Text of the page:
Map Scale in the Zoomable, Digital World

Just because you can see it at excruciating, never-before detail doesn't mean you have to map it in excruciating, never-before-mapped detail. To do so will result in an excruciating experience for the map-user.

You have a personal detail threshold already. Look at one of your maps and decide what it is and what it is based upon. Is it based upon a tangible and replicable measure? Yes? Hey, good for you. Now, change that threshold in a way that makes your map more legible at a meaningful scale. 

Are you thrilled that your complex volcanic unit that is riddled with facies and faults can be mapped in excruciating detail on excruciatingly detailed imagery? Do you care that no one else will be able to make sense of it but you? Lump some of your facies, show important faults, and then write a paper with a figure, or two, or three showing the excruciating detail and explaining what it means.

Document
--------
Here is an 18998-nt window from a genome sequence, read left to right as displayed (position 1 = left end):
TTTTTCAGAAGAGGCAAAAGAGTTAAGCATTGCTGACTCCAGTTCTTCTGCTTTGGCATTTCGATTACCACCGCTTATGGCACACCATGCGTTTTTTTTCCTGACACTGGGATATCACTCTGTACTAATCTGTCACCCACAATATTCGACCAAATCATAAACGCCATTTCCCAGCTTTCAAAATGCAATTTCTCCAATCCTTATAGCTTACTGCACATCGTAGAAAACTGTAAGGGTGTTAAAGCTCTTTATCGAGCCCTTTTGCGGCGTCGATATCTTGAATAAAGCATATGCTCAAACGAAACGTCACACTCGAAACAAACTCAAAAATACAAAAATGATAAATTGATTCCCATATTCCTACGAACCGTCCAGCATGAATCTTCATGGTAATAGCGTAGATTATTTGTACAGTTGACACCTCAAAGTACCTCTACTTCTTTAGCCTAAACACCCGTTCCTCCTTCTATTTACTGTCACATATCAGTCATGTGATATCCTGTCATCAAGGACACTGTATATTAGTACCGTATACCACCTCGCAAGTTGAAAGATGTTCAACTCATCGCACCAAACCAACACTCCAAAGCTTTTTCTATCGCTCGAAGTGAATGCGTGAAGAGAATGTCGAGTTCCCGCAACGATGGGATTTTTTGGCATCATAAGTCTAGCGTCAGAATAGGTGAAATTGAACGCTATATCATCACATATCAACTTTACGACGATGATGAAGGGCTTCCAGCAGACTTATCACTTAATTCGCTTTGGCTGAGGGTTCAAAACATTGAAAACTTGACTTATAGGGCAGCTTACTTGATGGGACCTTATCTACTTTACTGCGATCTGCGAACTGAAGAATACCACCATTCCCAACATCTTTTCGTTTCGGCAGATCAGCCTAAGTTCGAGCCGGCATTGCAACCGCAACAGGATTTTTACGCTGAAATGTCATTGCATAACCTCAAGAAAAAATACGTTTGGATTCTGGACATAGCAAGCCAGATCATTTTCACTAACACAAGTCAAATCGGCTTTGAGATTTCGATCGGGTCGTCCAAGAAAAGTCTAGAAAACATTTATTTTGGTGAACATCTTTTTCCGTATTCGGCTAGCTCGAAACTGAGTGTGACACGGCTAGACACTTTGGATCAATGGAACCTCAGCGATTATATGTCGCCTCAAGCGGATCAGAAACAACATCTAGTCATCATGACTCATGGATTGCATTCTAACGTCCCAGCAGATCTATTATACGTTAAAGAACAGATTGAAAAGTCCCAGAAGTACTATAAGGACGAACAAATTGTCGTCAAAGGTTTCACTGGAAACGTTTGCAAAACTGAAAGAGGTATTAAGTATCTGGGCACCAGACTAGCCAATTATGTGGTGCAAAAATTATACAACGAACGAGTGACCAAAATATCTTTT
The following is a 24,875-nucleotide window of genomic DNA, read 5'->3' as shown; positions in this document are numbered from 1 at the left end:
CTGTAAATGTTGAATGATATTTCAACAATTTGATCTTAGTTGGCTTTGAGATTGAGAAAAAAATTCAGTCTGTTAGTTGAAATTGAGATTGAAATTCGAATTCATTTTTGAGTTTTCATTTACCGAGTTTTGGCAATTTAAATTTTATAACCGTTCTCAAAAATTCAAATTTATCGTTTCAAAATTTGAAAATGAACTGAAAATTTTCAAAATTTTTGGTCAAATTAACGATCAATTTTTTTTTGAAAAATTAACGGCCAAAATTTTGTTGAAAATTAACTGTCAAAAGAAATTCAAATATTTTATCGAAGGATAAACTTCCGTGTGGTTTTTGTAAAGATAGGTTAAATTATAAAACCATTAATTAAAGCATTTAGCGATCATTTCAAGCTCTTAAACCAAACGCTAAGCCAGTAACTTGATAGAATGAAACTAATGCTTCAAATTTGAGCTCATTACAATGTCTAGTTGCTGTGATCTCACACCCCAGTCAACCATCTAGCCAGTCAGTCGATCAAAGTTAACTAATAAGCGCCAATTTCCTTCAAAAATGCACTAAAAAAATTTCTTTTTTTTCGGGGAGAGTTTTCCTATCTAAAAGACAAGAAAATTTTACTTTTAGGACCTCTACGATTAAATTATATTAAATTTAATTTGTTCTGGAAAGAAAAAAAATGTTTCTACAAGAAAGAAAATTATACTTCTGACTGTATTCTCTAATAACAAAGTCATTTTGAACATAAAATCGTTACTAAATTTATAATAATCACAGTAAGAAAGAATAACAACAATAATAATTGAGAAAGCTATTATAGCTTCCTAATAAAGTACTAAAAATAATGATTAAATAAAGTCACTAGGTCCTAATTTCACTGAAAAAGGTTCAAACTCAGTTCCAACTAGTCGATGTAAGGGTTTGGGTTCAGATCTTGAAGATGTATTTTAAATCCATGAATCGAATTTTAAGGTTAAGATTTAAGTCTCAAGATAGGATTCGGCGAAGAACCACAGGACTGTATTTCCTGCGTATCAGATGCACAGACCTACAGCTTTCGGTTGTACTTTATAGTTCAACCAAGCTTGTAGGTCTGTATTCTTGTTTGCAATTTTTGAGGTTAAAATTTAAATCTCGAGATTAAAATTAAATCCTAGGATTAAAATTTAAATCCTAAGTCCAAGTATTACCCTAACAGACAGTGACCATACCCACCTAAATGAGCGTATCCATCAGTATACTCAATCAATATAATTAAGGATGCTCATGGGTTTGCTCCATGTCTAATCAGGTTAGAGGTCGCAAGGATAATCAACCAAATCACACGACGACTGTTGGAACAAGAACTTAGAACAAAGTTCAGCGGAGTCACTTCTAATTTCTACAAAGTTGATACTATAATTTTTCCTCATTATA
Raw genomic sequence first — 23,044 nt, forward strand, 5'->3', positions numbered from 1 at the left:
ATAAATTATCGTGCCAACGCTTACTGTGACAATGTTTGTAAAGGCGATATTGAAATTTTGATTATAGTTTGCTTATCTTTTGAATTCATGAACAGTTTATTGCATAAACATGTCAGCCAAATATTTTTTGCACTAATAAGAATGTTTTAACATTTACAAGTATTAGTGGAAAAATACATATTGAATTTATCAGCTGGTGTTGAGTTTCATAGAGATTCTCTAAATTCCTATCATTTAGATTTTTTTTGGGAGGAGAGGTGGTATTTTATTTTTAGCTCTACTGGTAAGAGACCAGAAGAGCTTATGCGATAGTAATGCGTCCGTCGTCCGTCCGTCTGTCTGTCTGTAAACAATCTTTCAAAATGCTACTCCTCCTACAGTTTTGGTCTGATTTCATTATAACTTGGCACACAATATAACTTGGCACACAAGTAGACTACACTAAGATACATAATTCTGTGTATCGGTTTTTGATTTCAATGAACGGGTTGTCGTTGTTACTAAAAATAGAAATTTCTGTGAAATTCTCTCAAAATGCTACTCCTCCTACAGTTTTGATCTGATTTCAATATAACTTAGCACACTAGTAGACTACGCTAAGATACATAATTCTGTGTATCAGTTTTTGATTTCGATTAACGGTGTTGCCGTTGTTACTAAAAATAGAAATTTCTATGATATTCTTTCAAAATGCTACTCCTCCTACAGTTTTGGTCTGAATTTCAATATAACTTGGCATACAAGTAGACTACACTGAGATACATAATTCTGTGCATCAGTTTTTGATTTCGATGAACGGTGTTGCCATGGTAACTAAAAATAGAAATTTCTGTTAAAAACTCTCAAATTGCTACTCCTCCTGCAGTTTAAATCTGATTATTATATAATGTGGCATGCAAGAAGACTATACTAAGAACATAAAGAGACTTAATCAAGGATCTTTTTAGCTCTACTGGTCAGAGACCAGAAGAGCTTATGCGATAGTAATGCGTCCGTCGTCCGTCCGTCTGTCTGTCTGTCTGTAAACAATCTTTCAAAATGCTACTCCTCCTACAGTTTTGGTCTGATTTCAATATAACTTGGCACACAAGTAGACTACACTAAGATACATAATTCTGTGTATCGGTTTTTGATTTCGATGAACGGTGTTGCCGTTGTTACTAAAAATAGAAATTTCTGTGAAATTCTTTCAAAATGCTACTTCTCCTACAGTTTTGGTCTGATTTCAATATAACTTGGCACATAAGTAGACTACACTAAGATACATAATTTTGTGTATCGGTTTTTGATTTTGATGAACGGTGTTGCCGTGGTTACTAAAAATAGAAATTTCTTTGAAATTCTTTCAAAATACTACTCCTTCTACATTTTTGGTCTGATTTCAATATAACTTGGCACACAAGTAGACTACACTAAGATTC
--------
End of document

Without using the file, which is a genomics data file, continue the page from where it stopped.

Can you not get over the fact that you can see individual boulders on your alluvial fan in high-res imagery? That you can see a perfectly resolved plexus of active channels that will be modified by the next flow event? Have you decided to map all the channels? Why? Are you creating an update-able archive of channel change on that fan? No? Then map the domain of active channels as a group or swath and note that you have not resolved the complexity on the map because it is a dynamic setting and that the channels shift frequently. Decide if time slices potentially thinner than one year are what you need to map, have time to map, or have a reason to map.